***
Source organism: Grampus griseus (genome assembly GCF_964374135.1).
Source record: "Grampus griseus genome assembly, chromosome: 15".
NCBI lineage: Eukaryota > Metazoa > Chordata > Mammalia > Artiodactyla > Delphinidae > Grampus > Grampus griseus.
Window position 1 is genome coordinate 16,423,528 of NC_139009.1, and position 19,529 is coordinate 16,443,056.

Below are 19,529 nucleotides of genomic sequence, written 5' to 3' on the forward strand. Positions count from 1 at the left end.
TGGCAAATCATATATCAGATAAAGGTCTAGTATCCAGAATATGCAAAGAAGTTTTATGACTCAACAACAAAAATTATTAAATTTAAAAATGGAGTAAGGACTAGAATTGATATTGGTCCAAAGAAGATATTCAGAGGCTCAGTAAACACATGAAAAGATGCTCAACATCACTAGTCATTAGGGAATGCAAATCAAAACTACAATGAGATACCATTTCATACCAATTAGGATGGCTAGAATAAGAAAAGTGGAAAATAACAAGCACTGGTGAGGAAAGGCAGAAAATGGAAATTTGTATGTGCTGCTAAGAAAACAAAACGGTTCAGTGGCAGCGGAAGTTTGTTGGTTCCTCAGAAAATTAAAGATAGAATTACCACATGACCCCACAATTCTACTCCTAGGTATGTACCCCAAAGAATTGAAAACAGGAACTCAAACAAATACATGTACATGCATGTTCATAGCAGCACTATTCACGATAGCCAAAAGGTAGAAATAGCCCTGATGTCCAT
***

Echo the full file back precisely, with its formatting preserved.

Source organism: Grampus griseus (genome assembly GCF_964374135.1).
Source record: "Grampus griseus genome assembly, chromosome: 15".
NCBI lineage: Eukaryota > Metazoa > Chordata > Mammalia > Artiodactyla > Delphinidae > Grampus > Grampus griseus.
Window position 1 is genome coordinate 16,423,528 of NC_139009.1, and position 19,529 is coordinate 16,443,056.

Below are 19,529 nucleotides of genomic sequence, written 5' to 3' on the forward strand. Positions count from 1 at the left end.
TGGCAAATCATATATCAGATAAAGGTCTAGTATCCAGAATATGCAAAGAAGTTTTATGACTCAACAACAAAAATTATTAAATTTAAAAATGGAGTAAGGACTAGAATTGATATTGGTCCAAAGAAGATATTCAGAGGCTCAGTAAACACATGAAAAGATGCTCAACATCACTAGTCATTAGGGAATGCAAATCAAAACTACAATGAGATACCATTTCATACCAATTAGGATGGCTAGAATAAGAAAAGTGGAAAATAACAAGCACTGGTGAGGAAAGGCAGAAAATGGAAATTTGTATGTGCTGCTAAGAAAACAAAACGGTTCAGTGGCAGCGGAAGTTTGTTGGTTCCTCAGAAAATTAAAGATAGAATTACCACATGACCCCACAATTCTACTCCTAGGTATGTACCCCAAAGAATTGAAAACAGGAACTCAAACAAATACATGTACATGCATGTTCATAGCAGCACTATTCACGATAGCCAAAAGGTAGAAATAGCCCTGATGTCCAT